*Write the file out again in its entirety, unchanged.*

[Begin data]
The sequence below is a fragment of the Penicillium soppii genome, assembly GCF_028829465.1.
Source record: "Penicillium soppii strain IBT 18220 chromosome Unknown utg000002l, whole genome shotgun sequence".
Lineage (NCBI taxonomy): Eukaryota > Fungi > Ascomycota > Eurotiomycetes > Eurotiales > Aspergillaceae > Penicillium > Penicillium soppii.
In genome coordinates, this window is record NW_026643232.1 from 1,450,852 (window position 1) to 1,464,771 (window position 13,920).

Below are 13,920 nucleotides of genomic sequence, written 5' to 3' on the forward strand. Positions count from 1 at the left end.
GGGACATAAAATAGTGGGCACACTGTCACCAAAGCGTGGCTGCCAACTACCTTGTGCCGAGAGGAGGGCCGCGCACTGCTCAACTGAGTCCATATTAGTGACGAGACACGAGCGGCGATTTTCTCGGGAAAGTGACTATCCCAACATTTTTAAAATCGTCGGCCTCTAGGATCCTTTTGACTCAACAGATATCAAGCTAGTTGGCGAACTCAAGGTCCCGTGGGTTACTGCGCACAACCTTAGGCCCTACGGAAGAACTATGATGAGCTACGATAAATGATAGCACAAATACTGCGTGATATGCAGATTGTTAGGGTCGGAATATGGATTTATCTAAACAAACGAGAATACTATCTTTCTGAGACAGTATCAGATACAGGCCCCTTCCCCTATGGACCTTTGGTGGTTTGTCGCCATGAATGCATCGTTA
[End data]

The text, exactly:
The sequence below is a fragment of the Penicillium soppii genome, assembly GCF_028829465.1.
Source record: "Penicillium soppii strain IBT 18220 chromosome Unknown utg000002l, whole genome shotgun sequence".
Lineage (NCBI taxonomy): Eukaryota > Fungi > Ascomycota > Eurotiomycetes > Eurotiales > Aspergillaceae > Penicillium > Penicillium soppii.
In genome coordinates, this window is record NW_026643232.1 from 1,450,852 (window position 1) to 1,464,771 (window position 13,920).

Below are 13,920 nucleotides of genomic sequence, written 5' to 3' on the forward strand. Positions count from 1 at the left end.
GGGACATAAAATAGTGGGCACACTGTCACCAAAGCGTGGCTGCCAACTACCTTGTGCCGAGAGGAGGGCCGCGCACTGCTCAACTGAGTCCATATTAGTGACGAGACACGAGCGGCGATTTTCTCGGGAAAGTGACTATCCCAACATTTTTAAAATCGTCGGCCTCTAGGATCCTTTTGACTCAACAGATATCAAGCTAGTTGGCGAACTCAAGGTCCCGTGGGTTACTGCGCACAACCTTAGGCCCTACGGAAGAACTATGATGAGCTACGATAAATGATAGCACAAATACTGCGTGATATGCAGATTGTTAGGGTCGGAATATGGATTTATCTAAACAAACGAGAATACTATCTTTCTGAGACAGTATCAGATACAGGCCCCTTCCCCTATGGACCTTTGGTGGTTTGTCGCCATGAATGCATCGTTA